Saturday, 12 October 2019


Whilst looking through my archive of rules that I keep on my computer, I came across a report of Ian Drury's game entitled BANDENKRIEG that was played at COW2006. Like RED FLAGS & IRON CROSSES, it also began life as a development of one of Richard Brook's RED SQUARE rules, and although I was not able to take part in the session, I did acquire some photographs of the game. These are shown below.

As can be seen, the terrain being used is Hexon II, and the 20mm-scale figures and vehicles are a mixture of odds and ends from Ian's collection.

Amongst the German units that took part was Panzerbrigade Artur Daley, which was equipped with an eclectic mixture of German and second-hand, captured vehicles.

This is the sort of 'look' that I want my forthcoming RF&IC games to have. All that I've got to do now is to write the rules and play-test them!

Friday, 11 October 2019

The Great British Model Railway Challenge

Despite some valiant attempts in the past (for example, GAME OF WAR and TIME COMMANDERS), wargaming has never quite made it as a hobby that anyone would watch on television. It was therefore something of a surprise to me in 2018 when Channel 5 decided to run a series of programmes about model railways entitled THE GREAT BRITISH MODEL RAILWAY CHALLENGE. The first series proved to be a success, and the second series is currently being aired on Channel 5 on Saturday evenings.

So why is a TV series about building model railways more commercially acceptable than one about wargaming?

Part of the answer is in the name, challenge. In each programme three teams of model railway enthusiasts are set a theme and then have to build a model railway layout pretty well from scratch, although they are given a baseboard and allowed to build some structures beforehand. The judges then decide which is the best layout, and the winning team goes through to the final. Themes have included:
  • First Series:
    • Classic Movies
    • British TV
    • Globetrotting
    • Fire and Ice
    • Waterworld
    • A Journey through Time (final)
  • Second Series:
    • The Restless Earth
    • Classic Books
    • The Best of British
    • Uncharted Territory
    • The Sky's the Limit
    • Semifinal 1 (yet to be aired)
    • Semifinal 2 (yet to be aired)
    • Final (yet to be aired)
A second reason why I think the programme works is the interplay between the team members and the judges (Steve Flint and Kathy Millatt) as well as the somewhat irreverent attitude of the two presenters, James Richardson and Tim Shaw. The programme treats the whole thing as being fun ... whereas I suspect that wargamers would expect their hobby to be treated with greater seriousness and less frivolity.

I understand that the makers of THE GREAT BRITISH MODEL RAILWAY CHALLENGE are already looking for teams to take part in a forthcoming series, so it looks as if it is certainly going to match the success of TIME COMMANDERS, which managed two complete series on BBC2 in 2004 and 2005 and a short series of three 'specials' on BBC4 in 2016.

An interesting aspect of this series is watching the model railway enthusiasts model their terrain is how many of the techniques that they use are applicable to the modelling of wargame terrain.

I have certainly gathered a few ideas from watching these modellers at work, and I suspect that other wargamers would as well.

Please note that the images featured above are © Knickerbockerglory and Channel 5.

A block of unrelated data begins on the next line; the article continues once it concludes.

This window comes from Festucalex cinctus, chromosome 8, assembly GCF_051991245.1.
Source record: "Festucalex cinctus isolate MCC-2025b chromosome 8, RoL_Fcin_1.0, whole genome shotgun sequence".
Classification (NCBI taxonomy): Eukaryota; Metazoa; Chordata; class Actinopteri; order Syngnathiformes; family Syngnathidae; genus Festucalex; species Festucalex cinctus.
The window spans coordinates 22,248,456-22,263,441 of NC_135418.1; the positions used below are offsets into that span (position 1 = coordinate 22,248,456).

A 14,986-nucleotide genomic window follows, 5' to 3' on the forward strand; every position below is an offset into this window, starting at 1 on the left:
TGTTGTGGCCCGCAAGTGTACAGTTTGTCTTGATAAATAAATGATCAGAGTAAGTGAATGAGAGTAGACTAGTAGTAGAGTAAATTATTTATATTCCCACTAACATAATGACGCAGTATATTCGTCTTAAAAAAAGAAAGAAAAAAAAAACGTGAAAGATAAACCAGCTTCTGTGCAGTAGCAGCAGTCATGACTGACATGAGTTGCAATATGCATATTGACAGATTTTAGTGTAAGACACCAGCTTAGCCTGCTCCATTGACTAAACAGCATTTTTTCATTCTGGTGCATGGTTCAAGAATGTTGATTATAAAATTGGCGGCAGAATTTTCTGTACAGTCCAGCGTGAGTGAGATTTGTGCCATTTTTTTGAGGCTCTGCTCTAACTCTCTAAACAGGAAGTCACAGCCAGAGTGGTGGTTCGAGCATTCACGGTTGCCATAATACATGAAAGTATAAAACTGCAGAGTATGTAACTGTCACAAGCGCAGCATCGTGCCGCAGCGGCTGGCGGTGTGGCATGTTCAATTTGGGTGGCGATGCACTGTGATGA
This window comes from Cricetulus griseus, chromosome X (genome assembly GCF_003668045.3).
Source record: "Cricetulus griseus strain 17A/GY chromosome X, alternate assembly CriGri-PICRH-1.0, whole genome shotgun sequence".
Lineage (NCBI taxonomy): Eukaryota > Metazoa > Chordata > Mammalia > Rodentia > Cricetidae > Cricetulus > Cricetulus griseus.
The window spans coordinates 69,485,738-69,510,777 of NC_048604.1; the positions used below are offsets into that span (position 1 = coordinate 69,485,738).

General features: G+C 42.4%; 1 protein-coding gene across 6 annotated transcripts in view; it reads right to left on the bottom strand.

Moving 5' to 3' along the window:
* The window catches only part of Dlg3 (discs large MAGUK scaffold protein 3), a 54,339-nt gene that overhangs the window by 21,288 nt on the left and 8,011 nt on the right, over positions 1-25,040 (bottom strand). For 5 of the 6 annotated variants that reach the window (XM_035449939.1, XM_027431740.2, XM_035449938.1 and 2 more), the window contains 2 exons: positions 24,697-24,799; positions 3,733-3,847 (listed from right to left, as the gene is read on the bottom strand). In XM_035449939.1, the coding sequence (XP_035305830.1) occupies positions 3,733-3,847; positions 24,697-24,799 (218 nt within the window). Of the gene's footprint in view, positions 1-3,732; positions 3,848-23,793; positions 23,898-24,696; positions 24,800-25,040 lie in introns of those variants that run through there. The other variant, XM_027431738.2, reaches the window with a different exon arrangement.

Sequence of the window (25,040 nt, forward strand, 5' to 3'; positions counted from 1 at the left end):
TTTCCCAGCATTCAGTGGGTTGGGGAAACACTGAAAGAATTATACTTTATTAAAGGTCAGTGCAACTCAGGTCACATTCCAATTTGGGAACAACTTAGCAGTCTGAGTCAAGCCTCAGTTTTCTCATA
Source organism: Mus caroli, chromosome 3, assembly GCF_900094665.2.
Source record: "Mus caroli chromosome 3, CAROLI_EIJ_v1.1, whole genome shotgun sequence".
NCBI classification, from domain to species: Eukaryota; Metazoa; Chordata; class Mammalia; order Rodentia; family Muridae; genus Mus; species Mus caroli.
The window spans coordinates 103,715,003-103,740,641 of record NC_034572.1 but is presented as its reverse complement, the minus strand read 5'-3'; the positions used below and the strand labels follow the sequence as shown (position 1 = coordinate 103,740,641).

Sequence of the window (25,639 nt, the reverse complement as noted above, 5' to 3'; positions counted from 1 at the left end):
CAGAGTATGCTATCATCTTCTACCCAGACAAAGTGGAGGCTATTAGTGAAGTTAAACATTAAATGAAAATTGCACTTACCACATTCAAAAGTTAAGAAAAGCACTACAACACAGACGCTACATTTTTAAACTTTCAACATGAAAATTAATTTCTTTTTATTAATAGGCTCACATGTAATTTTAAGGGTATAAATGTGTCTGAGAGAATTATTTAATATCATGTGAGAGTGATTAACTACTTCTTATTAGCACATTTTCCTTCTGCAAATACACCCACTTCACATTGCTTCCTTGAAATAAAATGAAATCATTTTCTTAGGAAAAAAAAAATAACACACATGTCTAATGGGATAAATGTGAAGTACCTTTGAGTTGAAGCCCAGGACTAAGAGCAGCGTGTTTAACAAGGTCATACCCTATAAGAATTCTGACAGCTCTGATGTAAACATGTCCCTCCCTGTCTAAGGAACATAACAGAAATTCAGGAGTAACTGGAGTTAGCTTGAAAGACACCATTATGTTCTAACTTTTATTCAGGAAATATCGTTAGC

Thursday, 10 October 2019

My 20mm-scale World War II figure renovation project ... has resumed!

Now that I have decided to do some work on re-writing my RED FLAGS & IRON CROSSES rules, I have resumed work on my 20mm-scale World War II figure renovation project. These two projects will hopefully develop at the same time, with writing and renovating taking place in parallel.

I have decided to try to complete renovating the German figures in my collection before moving on to do the Russians. The reason for this is twofold. Firstly, there are fewer of them ... and secondly, I know that I will be receiving some 'reinforcements' in the very near future, and would like to assimilate them into my collection as quickly as possible after they arrive.

Renovating my figures involves removing them from their existing bases, gluing them to new bases (I am using new copper-coloured, steel one pence coins as bases), and then touching up their paintwork where it needs doing. The figures are then gloss varnished, the bases are painted green, and the figures are then ready to be returned to their storage boxes prior to being organised into RF&IC units.

Wednesday, 9 October 2019

My 1:100th-scale aircraft inventory

Having added the latest 'reinforcements' to my collection of 1:100th-scale Second World War aircraft, I decided that it would be a good idea to list them. At present, the collection includes the following aircraft, listed by country of origin:

  • 1 x Junkers Ju 87 Stuka dive bomber
  • 9 x Messerschmitt Bf 109 fighter
  • 3 x Messerschmitt Bf 110 heavy fighter
  • 1 x Focke-Wulf Fw 190 Würger fighter
  • 3 x Ilyushin Il-2 Shturmovik ground-attack aircraft
  • 1 x Lavochkin-Gorbunov-Gudkov LaGG-3 fighter
  • 1 x Lavochkin La-7 fighter
  • 3 x Polikarpov I-16 fighter
  • 3 x Yakovlev Yak-1 fighter
  • 3 x Yakovlev Yak-3 fighter
  • 1 x Yakovlev Yak-9 fighter
  • 2 x Fiat G.50 Freccia fighter
  • 11 x Hawker Hurricane fighter
  • 1 x Hawker Typhoon fighter
  • 8 x Supermarine Spitfire fighter
  • 1 x Curtiss P-40 Tomahawk fighter
  • 1 x North American P-51 Mustang fighter
  • 1 x Grumman F4F Wildcat fighter
  • 1 x Mitsubishi A6M Zero fighter
  • 1 x Dewoitine D.520 fighter
The list turned out to be longer that I had expected, and means that I can field quite a few different aircraft in any forthcoming air actions over my tabletop.

I also discovered that I have eight approximately 1:100th-scale diecast models of Boeing-Stearman two-seater biplanes in my collection, which with a little repainting will just about pass muster as generic light biplane bombers.